Minnesota National Guard Remembers the Holocaust with Jewish Community Relations Council
Posted: 2017-04-24 10:43 AM
Washington - Members of the Minnesota National Guard and the Air Force Reserve traveled to Washington D.C. with the Jewish Community Relations Council of Minnesota and the Dakotas (also known as the JCRC), to visit the Holocaust Museum, April 4, 2017, to honor the victims of the Holocaust. Also, traveling with this group were St. Paul and Minneapolis police officers along with students from various high schools around the state. For those in uniform that day, it was an opportunity to see, hear and experience the stories of victims and survivors of the Holocaust.
Each Service member who attended was asked to bring back a summary of their experience in the form of a presentation, professional discussion or briefing to their respective unit in order to help other Guard members better understand and remember that horrible event, to honor the courage of the victims and survivors, and to remain vigilant as members of the U.S. military.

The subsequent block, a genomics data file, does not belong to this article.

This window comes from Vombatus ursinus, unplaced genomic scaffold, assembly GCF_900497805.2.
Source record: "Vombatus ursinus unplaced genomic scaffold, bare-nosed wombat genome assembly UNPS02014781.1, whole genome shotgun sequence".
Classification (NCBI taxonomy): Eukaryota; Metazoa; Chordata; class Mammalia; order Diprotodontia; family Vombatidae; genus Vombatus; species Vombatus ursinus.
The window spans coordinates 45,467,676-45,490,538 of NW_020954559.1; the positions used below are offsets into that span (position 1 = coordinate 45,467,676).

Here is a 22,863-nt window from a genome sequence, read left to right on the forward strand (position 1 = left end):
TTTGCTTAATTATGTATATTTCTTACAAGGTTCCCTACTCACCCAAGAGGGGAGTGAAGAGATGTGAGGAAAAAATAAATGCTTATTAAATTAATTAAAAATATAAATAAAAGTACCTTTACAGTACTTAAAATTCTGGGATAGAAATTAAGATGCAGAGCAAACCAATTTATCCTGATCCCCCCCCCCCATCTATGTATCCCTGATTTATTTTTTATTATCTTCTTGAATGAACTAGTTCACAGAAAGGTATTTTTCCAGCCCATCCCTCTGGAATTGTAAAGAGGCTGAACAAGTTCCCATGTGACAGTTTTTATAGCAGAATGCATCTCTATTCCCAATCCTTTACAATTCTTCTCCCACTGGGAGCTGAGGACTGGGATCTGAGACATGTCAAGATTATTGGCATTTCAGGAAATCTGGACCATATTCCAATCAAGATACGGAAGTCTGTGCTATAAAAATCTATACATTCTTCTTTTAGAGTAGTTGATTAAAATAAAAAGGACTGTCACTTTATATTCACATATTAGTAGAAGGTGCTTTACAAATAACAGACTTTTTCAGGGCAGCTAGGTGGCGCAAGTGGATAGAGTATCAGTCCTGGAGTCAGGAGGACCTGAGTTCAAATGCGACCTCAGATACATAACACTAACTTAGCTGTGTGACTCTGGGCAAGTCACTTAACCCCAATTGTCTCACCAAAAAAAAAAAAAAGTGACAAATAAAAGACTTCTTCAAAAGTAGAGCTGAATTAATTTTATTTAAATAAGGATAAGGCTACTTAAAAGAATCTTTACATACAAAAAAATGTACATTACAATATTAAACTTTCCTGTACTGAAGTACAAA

"The honor and privilege of accompanying members of the Minnesota National Guard to the Holocaust Memorial Museum in Washington, D.C. met so many goals," said Steve Hunegs, the executive director of the JCRC. "I wanted to reinforce the importance of the commitment of the U.S. military to democracy. After all, it was the Allies that defeated Nazi Germany and ultimately put an end to the Holocaust."
Learning to instruct professionalism and discipline
Posted: 2017-04-19 02:15 PM
CAMP RIPLEY, Minn. - It was a challenging and rewarding two weeks for members attending the Army National Guard Funeral Honors Instructor Course, April 1-14, at Camp Ripley.
Soldiers of National Guard units from all over the United States took part in the course designed to educate team leaders in a variety of funeral honor detail tasks, traditions and responsibilities.
"It's a stressful course, but for our job, we have to be prepared to do our job under stress; and we all really benefitted from that," said Class Honor Grad, Sgt. Ryan Valline of the 2nd Combined Arms Battalion, 136th Infantry.